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Old 04-09-2007, 02:50 PM   #42
Bob Russell
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Join Date: May 2004
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I'm reading "Failure is Not an Option" from Sony Connect. It's written by Gene Kranz, one of the early members of the space program who wrote the procedures for the early Mercury missions, the became the assistant flight director and so forth. He's probably most famous for being the Apollo 13 flight director.

So far, this is one of the best books I've ever read. Maybe that's hyperbole because it's fresh in my mind and I'm enjoying it so much now, but really it is that good.

He's writing from a position of authority and first hand experience in one of the most exciting projects/programs you can imagine. There's a lot of detail, so you need to really want to know about the space program, but if you are interested, this is a must read. (With the caveat that I'm only about 15% into the book, so it is possible it becomes a dud later, but I really doubt it will!)

Connect says it's "The thrilling story of NASA's Mission Control teams that guided the 'Apollo' spacecraft through successful lunar landings is recounted by 'Apollo 13' flight director Gene Kranz." But it starts out with the first manned Mercury flights, and the whole description is fascinating and mind blowing. It's almost surreal, it's so out of the ordinary. It makes you want to be a part of something that will change the world.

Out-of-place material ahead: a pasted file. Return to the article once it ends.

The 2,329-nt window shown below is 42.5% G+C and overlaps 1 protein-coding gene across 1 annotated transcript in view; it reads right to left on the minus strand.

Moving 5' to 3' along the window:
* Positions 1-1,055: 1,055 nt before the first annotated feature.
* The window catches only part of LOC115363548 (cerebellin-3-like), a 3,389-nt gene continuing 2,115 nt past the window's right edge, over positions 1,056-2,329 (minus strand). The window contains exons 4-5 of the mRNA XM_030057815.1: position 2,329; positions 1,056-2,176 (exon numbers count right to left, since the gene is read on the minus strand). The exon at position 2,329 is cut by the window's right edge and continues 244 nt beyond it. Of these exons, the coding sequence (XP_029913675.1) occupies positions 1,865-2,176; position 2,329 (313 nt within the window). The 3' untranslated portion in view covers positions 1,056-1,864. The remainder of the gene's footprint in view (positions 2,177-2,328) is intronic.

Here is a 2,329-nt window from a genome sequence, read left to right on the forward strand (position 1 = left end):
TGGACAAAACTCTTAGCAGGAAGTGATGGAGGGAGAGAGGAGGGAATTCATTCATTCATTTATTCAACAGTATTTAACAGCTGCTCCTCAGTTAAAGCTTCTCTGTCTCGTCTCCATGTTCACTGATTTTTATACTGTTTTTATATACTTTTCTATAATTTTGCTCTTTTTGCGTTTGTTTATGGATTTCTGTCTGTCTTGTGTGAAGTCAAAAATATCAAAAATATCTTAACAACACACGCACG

There's not a lot of discussion about the Russian space program, which was way ahead of NASA, but it was referred to by him in the beginning because apprently it was pretty intimidating to be racing such an advanced team with proven successes already, especially when they had been having a lot of problems getting rockets to fly right and had never put a man into space. He probably didn't know too much about what they were doing, though, because he says that the defense dept didn't really want to share with civilians on the space program how much they knew from their intelligence sources. I wish there was an equivalent book about the Russian space program also. It would be fascinating to see the same thing done by a whole other group of people independently.
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